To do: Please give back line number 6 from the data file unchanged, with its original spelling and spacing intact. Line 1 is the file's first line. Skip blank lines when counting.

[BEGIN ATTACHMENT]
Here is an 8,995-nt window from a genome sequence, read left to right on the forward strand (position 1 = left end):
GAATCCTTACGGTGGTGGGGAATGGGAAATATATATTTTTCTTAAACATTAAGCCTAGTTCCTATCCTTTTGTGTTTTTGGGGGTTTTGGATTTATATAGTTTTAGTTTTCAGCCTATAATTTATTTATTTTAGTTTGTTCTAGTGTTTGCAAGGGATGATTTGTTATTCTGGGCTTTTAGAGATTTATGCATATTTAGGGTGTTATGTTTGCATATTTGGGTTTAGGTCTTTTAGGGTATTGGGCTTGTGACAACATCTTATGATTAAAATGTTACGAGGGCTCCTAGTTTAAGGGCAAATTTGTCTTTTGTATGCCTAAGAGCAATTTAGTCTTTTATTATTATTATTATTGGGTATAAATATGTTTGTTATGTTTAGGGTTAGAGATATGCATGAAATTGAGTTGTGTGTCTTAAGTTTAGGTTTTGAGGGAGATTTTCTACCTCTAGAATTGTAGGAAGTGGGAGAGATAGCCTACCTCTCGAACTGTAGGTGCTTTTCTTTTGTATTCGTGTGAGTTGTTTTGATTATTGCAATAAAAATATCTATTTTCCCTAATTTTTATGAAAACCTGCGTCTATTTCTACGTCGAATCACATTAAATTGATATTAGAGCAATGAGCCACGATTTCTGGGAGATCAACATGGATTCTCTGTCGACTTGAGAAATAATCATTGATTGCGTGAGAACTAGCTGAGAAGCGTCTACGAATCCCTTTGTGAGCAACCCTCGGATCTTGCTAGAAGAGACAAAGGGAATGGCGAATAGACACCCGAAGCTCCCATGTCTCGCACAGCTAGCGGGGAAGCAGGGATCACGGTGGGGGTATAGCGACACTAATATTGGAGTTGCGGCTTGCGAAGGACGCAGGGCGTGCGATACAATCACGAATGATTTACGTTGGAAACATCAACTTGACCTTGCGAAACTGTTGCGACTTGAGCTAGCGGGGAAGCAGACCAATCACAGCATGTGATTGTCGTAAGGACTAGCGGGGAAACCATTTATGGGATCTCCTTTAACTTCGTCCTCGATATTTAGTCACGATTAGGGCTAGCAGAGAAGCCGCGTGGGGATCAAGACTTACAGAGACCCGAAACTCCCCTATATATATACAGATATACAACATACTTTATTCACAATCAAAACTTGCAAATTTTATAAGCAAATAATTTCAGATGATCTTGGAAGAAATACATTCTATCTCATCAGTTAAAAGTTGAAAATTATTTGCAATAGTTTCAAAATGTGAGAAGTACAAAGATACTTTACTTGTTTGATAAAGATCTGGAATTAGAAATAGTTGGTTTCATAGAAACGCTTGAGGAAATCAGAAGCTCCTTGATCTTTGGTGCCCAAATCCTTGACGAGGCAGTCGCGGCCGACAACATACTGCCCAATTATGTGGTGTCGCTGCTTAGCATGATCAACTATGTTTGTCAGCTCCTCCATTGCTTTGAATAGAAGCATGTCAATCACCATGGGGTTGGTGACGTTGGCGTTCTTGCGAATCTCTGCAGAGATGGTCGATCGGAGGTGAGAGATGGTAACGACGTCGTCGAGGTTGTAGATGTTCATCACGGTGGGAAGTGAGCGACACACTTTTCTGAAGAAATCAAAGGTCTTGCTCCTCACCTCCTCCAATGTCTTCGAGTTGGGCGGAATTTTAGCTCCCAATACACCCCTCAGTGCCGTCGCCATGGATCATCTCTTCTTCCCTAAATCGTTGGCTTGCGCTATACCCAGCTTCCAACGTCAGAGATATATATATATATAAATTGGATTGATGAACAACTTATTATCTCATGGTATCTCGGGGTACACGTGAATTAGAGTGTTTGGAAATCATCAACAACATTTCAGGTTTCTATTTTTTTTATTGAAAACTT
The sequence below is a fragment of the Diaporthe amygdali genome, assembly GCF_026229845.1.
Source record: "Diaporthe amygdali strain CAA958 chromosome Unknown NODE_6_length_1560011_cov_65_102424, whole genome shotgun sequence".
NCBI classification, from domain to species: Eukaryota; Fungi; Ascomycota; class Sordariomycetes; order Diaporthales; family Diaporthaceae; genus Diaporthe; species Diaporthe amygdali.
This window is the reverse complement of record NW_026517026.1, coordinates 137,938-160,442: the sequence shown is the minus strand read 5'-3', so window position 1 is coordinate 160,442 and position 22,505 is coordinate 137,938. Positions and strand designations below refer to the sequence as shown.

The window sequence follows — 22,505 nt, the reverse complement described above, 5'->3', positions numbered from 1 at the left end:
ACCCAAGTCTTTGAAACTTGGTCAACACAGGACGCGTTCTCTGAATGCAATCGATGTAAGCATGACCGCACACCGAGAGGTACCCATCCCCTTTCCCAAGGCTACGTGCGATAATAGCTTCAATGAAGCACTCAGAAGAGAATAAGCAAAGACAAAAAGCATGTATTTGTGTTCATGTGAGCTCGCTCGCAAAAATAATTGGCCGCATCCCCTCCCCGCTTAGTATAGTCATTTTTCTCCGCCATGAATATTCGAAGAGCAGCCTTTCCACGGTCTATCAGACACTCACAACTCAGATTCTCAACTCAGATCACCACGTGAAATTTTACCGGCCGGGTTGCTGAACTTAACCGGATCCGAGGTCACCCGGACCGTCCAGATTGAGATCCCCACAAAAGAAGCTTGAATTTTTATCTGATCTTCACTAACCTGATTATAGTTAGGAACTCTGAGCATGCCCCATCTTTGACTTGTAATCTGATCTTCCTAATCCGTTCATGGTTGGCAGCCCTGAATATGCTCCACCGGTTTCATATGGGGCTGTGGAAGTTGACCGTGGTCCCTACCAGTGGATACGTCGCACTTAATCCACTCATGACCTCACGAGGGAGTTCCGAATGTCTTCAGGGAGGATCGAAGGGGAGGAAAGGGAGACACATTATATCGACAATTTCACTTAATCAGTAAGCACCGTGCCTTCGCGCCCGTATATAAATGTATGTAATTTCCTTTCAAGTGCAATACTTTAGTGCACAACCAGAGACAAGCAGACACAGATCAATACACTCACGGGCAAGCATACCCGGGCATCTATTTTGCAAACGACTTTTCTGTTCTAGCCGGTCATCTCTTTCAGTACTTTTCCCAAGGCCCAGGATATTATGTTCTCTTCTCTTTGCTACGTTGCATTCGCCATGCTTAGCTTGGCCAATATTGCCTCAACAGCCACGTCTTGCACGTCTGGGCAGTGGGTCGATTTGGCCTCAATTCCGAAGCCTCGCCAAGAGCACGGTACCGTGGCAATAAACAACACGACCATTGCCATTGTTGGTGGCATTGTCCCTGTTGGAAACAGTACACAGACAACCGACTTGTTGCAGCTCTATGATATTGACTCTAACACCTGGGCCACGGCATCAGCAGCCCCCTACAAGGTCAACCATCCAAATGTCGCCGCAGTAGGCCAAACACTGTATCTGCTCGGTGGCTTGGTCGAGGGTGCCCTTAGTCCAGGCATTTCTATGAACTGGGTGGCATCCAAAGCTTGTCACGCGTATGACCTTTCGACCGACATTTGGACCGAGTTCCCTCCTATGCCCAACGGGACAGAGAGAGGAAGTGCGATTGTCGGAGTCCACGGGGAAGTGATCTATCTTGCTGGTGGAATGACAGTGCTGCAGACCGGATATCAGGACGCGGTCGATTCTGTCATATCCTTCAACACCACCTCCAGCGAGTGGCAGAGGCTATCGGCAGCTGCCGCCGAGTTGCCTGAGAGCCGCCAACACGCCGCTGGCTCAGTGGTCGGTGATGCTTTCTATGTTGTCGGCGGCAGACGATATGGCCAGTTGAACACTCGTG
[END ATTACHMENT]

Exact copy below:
This window is the reverse complement of record NW_026517026.1, coordinates 137,938-160,442: the sequence shown is the minus strand read 5'-3', so window position 1 is coordinate 160,442 and position 22,505 is coordinate 137,938. Positions and strand designations below refer to the sequence as shown.